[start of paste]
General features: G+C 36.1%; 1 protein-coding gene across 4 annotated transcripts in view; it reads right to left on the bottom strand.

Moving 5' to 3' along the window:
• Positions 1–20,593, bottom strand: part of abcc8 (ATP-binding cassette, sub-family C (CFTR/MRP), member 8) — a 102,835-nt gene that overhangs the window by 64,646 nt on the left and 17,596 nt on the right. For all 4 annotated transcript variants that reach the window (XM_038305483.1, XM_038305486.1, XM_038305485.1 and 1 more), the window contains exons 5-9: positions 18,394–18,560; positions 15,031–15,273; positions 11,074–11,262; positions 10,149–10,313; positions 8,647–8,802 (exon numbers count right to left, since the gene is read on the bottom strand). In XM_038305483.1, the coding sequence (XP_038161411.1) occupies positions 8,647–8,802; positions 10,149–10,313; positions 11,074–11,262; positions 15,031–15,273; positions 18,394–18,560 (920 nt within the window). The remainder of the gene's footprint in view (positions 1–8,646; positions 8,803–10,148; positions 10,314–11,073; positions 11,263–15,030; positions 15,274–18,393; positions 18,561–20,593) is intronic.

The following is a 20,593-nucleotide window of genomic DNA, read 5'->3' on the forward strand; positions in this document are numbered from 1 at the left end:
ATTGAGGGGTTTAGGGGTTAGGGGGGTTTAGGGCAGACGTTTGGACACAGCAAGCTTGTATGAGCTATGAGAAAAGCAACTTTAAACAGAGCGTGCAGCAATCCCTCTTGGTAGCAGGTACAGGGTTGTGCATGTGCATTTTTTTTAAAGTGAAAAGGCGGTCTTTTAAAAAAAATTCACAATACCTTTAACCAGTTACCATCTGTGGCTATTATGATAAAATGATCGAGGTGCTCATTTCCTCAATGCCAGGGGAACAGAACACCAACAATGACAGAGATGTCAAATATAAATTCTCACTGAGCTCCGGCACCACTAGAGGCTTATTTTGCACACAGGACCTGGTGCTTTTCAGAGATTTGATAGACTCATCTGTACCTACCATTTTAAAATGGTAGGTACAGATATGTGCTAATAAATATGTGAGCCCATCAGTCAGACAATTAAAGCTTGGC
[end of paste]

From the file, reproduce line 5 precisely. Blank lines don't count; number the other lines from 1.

ATTGAGGGGTTTAGGGGTTAGGGGGGTTTAGGGCAGACGTTTGGACACAGCAAGCTTGTATGAGCTATGAGAAAAGCAACTTTAAACAGAGCGTGCAGCAATCCCTCTTGGTAGCAGGTACAGGGTTGTGCATGTGCATTTTTTTTAAAGTGAAAAGGCGGTCTTTTAAAAAAAATTCACAATACCTTTAACCAGTTACCATCTGTGGCTATTATGATAAAATGATCGAGGTGCTCATTTCCTCAATGCCAGGGGAACAGAACACCAACAATGACAGAGATGTCAAATATAAATTCTCACTGAGCTCCGGCACCACTAGAGGCTTATTTTGCACACAGGACCTGGTGCTTTTCAGAGATTTGATAGACTCATCTGTACCTACCATTTTAAAATGGTAGGTACAGATATGTGCTAATAAATATGTGAGCCCATCAGTCAGACAATTAAAGCTTGGC